ThisFish CEO Eric Enno Tamm: AI can be a more powerful tool for the seafood industry

Eric Enno Tamm speaking at Seafood Expo Asia

The seafood industry is already tapping into the power of AI-based tools, but according to ThisFish CEO and Cofounder Eric Enno Tamm, there’s even more potential for the technology to be used to improve processes.

Speaking during the conference program at Seafood Expo Asia – which ran from 11 to 13 September in Singapore – Tamm said AI has thus far primarily been deployed by the aquaculture sector.

“The rate of innovation in aquaculture is almost double that in fisheries if you look at the number of technology companies that are being launched,” Tamm said. 

Based on his analysis of AI companies in the seafood industry, over half are working on projects for aquaculture and many of those are working on machine vision technology – programs that use machine learning and AI to analyze video or images.

“Another way that you could look at this is looking at the amount of investment. Here it even gets a little bit more disproportionate,” Tamm said. 

Citing Crunchbase, a database of publicly available information on angel and venture capital investments in industry, Enna Tamm found the seafood industry has spent AI more than USD 610 million (EUR 570 million) on AI-related investments, with roughly USD 590 million (EUR 552 million) of that total going to aquaculture-based projects. 

Those investments are “quite disproportionate,” with the majority of investments completed by the world's 10 largest aquaculture companies by size, he said.

“These top 10 companies represent 86 percent of all the – at least publicly disclosed – investment in the industry, so it’s quite lopsided,” Tamm said. 

The seafood processing sector has underinvested in AI, according to Tamm. Some companies are using decades-old software to run processing plants, when an AI company, if given the right direction, could help design software that solves problems and increases efficiency. Visual checks and quality control are two areas where AI using machine vision could be of service, Tamm said, adding that ThisFish is currently working on those issues.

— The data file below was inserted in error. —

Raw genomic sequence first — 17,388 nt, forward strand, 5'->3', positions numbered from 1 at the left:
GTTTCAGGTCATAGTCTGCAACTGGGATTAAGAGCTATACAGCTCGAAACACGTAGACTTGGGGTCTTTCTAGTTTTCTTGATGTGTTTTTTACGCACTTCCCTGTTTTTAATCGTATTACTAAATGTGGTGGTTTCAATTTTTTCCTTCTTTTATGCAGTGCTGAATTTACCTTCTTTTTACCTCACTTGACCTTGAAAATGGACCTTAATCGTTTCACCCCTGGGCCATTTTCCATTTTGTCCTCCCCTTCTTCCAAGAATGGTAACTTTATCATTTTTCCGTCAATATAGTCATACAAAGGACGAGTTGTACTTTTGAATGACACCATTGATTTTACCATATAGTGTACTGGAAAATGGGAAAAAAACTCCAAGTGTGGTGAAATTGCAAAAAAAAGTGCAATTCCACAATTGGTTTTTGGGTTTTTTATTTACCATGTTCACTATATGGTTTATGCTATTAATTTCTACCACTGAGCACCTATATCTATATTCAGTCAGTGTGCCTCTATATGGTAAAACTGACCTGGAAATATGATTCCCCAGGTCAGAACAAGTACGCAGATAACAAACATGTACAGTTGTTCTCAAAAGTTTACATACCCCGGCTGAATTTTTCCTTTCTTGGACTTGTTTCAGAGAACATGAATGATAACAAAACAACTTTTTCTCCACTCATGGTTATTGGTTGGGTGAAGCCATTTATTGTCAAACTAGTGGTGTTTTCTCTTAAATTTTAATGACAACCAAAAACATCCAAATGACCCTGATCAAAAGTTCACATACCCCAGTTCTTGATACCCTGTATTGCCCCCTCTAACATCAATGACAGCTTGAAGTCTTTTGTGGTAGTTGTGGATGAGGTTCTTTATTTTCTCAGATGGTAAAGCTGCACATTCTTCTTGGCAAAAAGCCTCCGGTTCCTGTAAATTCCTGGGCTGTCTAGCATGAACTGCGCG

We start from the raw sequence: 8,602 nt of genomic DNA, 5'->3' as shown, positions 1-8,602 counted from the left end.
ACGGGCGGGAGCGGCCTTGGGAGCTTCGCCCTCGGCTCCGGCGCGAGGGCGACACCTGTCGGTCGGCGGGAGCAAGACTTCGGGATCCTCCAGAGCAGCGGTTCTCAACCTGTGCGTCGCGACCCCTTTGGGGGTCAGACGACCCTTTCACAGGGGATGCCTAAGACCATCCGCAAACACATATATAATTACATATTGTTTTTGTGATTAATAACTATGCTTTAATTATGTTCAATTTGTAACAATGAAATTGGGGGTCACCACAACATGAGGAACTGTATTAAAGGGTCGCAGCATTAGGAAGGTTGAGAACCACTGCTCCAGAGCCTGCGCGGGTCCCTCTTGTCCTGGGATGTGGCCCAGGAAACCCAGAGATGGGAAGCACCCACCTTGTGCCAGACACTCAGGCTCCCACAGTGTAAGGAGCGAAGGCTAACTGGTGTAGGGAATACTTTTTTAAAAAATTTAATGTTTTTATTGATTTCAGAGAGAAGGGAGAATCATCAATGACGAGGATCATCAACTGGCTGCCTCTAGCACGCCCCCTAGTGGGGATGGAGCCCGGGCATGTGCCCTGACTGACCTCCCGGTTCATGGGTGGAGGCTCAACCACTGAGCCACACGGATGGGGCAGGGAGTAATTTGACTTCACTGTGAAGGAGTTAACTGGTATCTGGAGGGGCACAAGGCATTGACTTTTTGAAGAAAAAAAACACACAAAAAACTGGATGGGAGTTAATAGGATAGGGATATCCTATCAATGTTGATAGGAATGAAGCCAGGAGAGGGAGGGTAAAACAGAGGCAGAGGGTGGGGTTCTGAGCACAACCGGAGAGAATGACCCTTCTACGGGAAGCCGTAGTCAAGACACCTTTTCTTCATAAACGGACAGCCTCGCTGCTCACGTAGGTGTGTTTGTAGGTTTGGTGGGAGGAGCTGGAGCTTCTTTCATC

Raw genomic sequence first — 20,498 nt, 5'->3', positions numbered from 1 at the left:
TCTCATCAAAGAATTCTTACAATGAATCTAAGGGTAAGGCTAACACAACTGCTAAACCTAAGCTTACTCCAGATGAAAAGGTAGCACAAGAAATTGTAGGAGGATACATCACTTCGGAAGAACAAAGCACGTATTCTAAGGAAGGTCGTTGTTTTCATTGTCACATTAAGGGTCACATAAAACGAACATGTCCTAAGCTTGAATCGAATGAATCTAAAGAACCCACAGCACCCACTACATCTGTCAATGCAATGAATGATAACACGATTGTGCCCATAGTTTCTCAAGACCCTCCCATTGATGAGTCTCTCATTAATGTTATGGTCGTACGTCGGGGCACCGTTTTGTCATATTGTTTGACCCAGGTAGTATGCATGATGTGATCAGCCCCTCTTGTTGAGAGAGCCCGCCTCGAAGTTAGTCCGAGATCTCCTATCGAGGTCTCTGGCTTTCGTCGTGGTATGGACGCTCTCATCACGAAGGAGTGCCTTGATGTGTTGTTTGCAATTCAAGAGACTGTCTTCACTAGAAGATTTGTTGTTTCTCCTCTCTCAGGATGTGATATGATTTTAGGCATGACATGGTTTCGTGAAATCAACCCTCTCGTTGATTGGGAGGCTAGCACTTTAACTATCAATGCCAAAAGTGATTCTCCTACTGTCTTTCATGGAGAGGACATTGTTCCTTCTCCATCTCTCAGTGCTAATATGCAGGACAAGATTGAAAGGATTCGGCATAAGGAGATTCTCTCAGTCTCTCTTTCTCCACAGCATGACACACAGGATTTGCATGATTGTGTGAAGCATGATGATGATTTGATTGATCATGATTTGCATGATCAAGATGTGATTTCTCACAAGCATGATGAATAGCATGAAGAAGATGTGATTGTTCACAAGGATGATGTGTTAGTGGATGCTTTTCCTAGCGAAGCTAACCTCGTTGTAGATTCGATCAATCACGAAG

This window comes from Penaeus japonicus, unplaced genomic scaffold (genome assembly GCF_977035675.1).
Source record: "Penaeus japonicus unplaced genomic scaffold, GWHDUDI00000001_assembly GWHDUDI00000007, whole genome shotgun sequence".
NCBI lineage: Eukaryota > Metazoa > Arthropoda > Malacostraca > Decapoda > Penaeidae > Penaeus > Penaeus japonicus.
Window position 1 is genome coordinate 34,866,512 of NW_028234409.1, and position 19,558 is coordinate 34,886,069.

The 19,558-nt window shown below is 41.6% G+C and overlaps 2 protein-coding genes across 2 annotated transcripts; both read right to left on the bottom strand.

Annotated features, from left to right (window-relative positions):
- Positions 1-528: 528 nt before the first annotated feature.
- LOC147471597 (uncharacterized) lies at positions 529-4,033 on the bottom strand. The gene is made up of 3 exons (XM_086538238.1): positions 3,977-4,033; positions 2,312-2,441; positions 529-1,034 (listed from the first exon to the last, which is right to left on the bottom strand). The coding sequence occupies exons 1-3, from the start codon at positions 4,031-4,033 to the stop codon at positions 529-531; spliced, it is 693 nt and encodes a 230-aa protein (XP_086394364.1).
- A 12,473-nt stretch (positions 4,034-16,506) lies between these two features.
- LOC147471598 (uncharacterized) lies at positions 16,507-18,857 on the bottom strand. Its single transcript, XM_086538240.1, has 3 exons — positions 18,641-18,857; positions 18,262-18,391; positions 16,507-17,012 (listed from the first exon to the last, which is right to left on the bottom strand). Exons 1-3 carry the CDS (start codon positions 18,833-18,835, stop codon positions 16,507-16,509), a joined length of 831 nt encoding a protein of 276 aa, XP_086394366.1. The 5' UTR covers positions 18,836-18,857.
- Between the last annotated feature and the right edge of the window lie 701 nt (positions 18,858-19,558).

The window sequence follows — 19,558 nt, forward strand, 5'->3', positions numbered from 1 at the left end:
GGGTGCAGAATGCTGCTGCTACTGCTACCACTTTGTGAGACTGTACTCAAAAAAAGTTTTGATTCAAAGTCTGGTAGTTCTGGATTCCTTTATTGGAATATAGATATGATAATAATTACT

“The traditional QC inspection of fish is random sampling and it’s manual, and paper-based,” Tamm said.

ThisFish developed software, initially for salmon fillets, that can measure the size of the fillet, classify the color, and find any types of defects on every single fillet that goes through a processing plant.

“Instead of doing random sampling and QC, you’re essentially taking QC of everything,” he said.

The result is that over time yields can be increased, and patterns can be identified the salmon fillets, Tamm said. That data could, in turn, be used to identify what leading factors caused a salmon fillet to be lower or higher quality – tracing back to the farm level. 

“If we can take this data from the factory, and link it to the farm outputs, you can use machine learning to figure out what you’re doing on the farm that leads to these quality outcomes,” Tamm said. 

Creating a successful AI solution for the industry isn’t as simple as putting together a good algorithm the data that is fed into the system is key, and what separates the systems that work and those that don’t, he said.

AI can be used for other solutions beyond processing and aquaculture, such as using an AI chatbot to help shrimp farmers solve common problems. An Indonesian farmer with little technical or technological training, for example, could ask a chatbot about a problem and get an answer in their own language. Other solutions, like using an AI to write the standard operating procedures and do technical quality management probe plans, could also save those in the industry time and money while leaving employees to tackle more complicated tasks. 

Tamm said improving the uptake and use of AI in the seafood industry will require greater collaboration between the seafood industry and those familiar with AI. 

“What we need more than ever ... are people in the industry who have a little understanding of AI, but really understand the industry well, that can come together with technologists like myself with their problems and potentially use AI to solve it,” he said.  

Photo by Chris Chase/SeafoodSource 


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